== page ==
• Communicate with local authorities and solicit ideas and suggestions for dealing with an Active Shooter.
  • Identify  Possible Groups Hostile to your Beliefs.
  • Initiate and Conduct Safety Training for your Parishioners.
  • Training Should Educate, but also put parishioners through Dynamic Simulation or Realistic Scenario Training(s).
  • Stress Inoculation/Dynamic Simulation Training for Safe Team on how to respond to an Active Shooter event.
  • Reach out and help parishioners who are in crisis.
  • Police Sources who would likely respond to a shooting-crisis, or violence, should be invited to participate in Dynamic Simulation training.
  • Local EMS (Medical Emergency Responders) should also be contacted for suggestions and/or information regarding how and when they would respond, etc.

Churches should also be aware of their resources available to mitigate and minimize the possibility of a mass shooting in their facility.

VALUABLE RESOURCES AVAILABLE

  1. Your ushers could be your front line.  Ushers come in contact with almost, if not all, of your visitors.  Train these people to recognize Signatures of Danger – verbal and non-verbal signs of danger, as well as signs that a visitor could be carrying a concealed handgun, edged weapon, and/or shotgun/machine gun, etc.
  2. School ushers and others how to deescalate and/or defuse aggression and/or even violence.  Maybe teach ushers and others on self-defense and subject-control techniques, or at least escape and evasion.
  3. Train you safety team on how to disarm an active shooter.
  4. Do not forget to involve your local police authorities.  At least those that would likely be your first responder(s) in a shooting or other type of violent event.

In the next post let’s talk about Dynamic Simulation Training designed to prevent and/or actively respond to this type of violence.

Until then, stay safe.

Hammer

WOMEN, GIRLS, MEN AND BOYS: UNLEASH THE ANIMAL WITHIN!

YES, INDEEDY. I have been preaching this in self defense classes for decades, and, trust me,  it is as true and ageless as time itself.  Deep inside you there is a phenomenon that some wizards of The Fighting Arts call the ki or chi. Your chi (Chinese),or,  ki (Japanese), according to these wizards, these great masters of The Fighting/Martial Arts, are a source of great power and energy. Imagine this chi, or ki, “right in the center of your body, deep within your midsection.  Think two inches below  your belly button, but straight back into the middle of your torso,” according to Lori Hartman Gervasi, in her great book:  Fight Like a Girl—and Win.

But, here’s the dealio.  If ever you face an attacker, before the debilitating element of fear sets in and paralyzes you, first you must get your ass in gear!  You see, this chi or ki is there, but it cannot be released like some ancient genie by simply rubbing in some arcane manner on your center.  It is up to you to have the courage, fortitude and willingness to get yourself  in action ASAP!

Your ki/chi works like the ignition of a car – from nothing to full throttle, according to Gervasi.  Instant power and energy!  Explosion from the inside-out!  But, like the key in the ignition of a powerful automobile, you must first turn it on!

TURNING THAT KEY

So, how do we explode from the inside out?  How do we pull our energy and power source to the surface?   Actually it is dog crap simple.  Release your power and energy right from the get-go.  Get moving and use the sheer power of “fierce and immediate movement from the core of your fighting spirit (which is within every one of us).”  Get moving and turn that ignition key.  In other words, instead of standing there frozen, trying to analyze what the attacker is saying and/or about to do, you need to Do Something Now! When you act definitively and immediately, you do several things that will help you pevail:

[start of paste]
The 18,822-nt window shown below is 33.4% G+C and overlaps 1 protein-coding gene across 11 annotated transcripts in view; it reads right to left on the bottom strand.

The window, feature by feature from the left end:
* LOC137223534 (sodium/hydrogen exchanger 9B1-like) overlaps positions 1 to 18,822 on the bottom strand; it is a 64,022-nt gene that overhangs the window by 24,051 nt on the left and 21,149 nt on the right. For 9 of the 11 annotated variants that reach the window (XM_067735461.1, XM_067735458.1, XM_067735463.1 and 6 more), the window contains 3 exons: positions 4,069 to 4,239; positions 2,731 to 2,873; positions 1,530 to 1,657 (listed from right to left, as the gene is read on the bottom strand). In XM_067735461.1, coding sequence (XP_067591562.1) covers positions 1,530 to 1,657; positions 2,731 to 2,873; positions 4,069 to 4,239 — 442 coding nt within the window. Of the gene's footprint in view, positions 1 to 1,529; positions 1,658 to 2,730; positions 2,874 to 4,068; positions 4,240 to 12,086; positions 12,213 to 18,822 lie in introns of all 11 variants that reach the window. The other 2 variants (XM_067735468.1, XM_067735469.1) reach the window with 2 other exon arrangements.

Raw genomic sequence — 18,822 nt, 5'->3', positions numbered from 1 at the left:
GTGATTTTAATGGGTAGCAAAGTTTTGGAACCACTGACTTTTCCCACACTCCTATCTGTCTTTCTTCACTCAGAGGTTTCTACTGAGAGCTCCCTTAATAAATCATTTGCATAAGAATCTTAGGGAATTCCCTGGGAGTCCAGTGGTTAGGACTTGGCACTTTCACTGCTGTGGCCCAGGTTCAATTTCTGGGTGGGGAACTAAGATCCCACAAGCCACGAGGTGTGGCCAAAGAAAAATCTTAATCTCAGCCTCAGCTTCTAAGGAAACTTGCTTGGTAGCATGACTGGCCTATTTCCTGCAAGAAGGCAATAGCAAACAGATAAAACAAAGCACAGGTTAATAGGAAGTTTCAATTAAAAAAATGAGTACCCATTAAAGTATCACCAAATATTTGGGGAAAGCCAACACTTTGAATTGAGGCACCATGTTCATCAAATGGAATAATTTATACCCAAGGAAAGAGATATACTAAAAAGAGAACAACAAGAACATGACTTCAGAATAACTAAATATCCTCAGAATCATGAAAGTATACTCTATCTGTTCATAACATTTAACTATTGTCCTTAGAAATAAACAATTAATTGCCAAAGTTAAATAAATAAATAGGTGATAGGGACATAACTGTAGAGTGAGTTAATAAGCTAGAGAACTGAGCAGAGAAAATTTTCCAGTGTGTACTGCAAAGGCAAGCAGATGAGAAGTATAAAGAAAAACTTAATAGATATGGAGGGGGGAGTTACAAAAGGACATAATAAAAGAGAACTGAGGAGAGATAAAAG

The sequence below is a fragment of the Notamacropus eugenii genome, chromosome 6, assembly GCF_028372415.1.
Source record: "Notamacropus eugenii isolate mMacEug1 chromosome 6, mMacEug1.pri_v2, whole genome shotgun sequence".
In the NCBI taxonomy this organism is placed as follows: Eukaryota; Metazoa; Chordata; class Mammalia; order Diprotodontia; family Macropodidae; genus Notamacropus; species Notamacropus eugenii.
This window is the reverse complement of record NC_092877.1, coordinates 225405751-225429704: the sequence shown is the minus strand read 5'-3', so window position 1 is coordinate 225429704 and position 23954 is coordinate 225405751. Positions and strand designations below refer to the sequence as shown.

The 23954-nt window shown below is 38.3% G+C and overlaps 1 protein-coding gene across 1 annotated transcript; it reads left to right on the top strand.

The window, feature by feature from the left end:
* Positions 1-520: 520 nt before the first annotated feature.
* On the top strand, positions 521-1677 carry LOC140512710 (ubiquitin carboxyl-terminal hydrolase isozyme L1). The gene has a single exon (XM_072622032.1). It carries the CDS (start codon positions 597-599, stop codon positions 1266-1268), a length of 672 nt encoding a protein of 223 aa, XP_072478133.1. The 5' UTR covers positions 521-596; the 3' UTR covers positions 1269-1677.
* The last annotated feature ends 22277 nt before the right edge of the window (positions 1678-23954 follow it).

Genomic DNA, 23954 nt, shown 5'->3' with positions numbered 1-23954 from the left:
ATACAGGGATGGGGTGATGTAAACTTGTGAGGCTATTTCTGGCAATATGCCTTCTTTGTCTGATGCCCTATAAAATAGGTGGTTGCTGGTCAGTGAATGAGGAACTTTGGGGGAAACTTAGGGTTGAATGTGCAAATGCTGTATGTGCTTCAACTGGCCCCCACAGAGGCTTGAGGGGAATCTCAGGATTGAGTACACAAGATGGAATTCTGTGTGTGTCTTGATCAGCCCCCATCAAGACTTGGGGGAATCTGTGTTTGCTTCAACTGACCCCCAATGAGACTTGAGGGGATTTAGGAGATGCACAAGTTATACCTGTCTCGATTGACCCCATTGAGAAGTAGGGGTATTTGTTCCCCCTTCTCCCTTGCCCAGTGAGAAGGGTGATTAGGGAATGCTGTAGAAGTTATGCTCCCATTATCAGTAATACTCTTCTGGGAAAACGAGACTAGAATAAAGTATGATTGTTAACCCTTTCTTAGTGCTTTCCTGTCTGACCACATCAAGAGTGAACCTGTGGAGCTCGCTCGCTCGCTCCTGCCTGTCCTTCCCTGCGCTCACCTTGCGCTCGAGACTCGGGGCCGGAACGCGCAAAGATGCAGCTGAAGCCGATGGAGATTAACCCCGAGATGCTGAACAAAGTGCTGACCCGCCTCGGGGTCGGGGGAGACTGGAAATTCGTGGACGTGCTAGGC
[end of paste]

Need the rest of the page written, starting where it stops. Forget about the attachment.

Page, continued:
• You invoke the Element of Surprise.
  • You get the attacker back on his/her feet & weaken his potential attack.
  • You transcend the debilitating element of “Fear.”
  • You flood your body with Stress Hormones and take advantage of an Adrenale Dump, which empowers you to fight harder and better, to run faster, to endure injuries and pain.
  • And, finally, it empowers you to Unleash That Animal – that Beast – Inside!

Deep inside you, in a place where you must go mentally, is a beast.  It has been there for 250,000,000 years.  Give yourself the permission to grab onto it and become it. Yes, BECOME THE BEAST!  Turn that fear into sheer energy and power.

  1. When your gut instincts tell you something is wrong, believe it always!
  2. Breathe.  Get oxygenated blood flowing to your brain.
  3. Move now.  Do something:
  • Put some distance between you and him.
  • Put a barrier or barricade between you and him.
  • Say something.  “Stay back!”  “Nine-one-one!”  “What do you want?”  “I don’t have time for this!erbal SelfDefense (more on that in a later post).”
  • Verbalizing also serves the purpose of unlocking that hold fear might have on you, plus, it let’s the goofball who is threatening you know that you are not going to allow him to intimidate or bully you.  Use Verbal Self Defense (more on VSD in a later post).
  • Have an idea ahead-of-time, what you will do, if he gets aggressive, and, then, do it!
  • By all means, keep moving.  Don’t allow yourself to be cemented to the floor when he attacks!
  • If possible, strike first and use the element of suprise!

In the next post:  Using the element of surprise with your first strike!

Until then, stay safe.

Hammer

PREDICTING WORKPLACE VIOLENCE

PREDICTING WORKPLACE VIOLENCE –

REFLECTING ON THE FORT HOOD TRAGEDY

VIOLENCE in the workplace  has been a major problem in the United States  for decades, but, now, since 9-11, actually, it is getting worse. Exponentially.  Every conceivable type of workplace has been and is impacted by the entire continuum of violence, ranging from verbal intimidation to mass murder.  But. in my opinion, though, since 0845 on 9/11, the dawn of the most pernicious act of workplace violence ever, safety in the workplace has never been so challenged, never been so shaky.  And, again in my opinion, since the world’s (and, of course, ours) economy tanked a few years ago,  injury and death occasioned by worker against worker is a dark, haunting and damn near imminent presence in almost every workplace.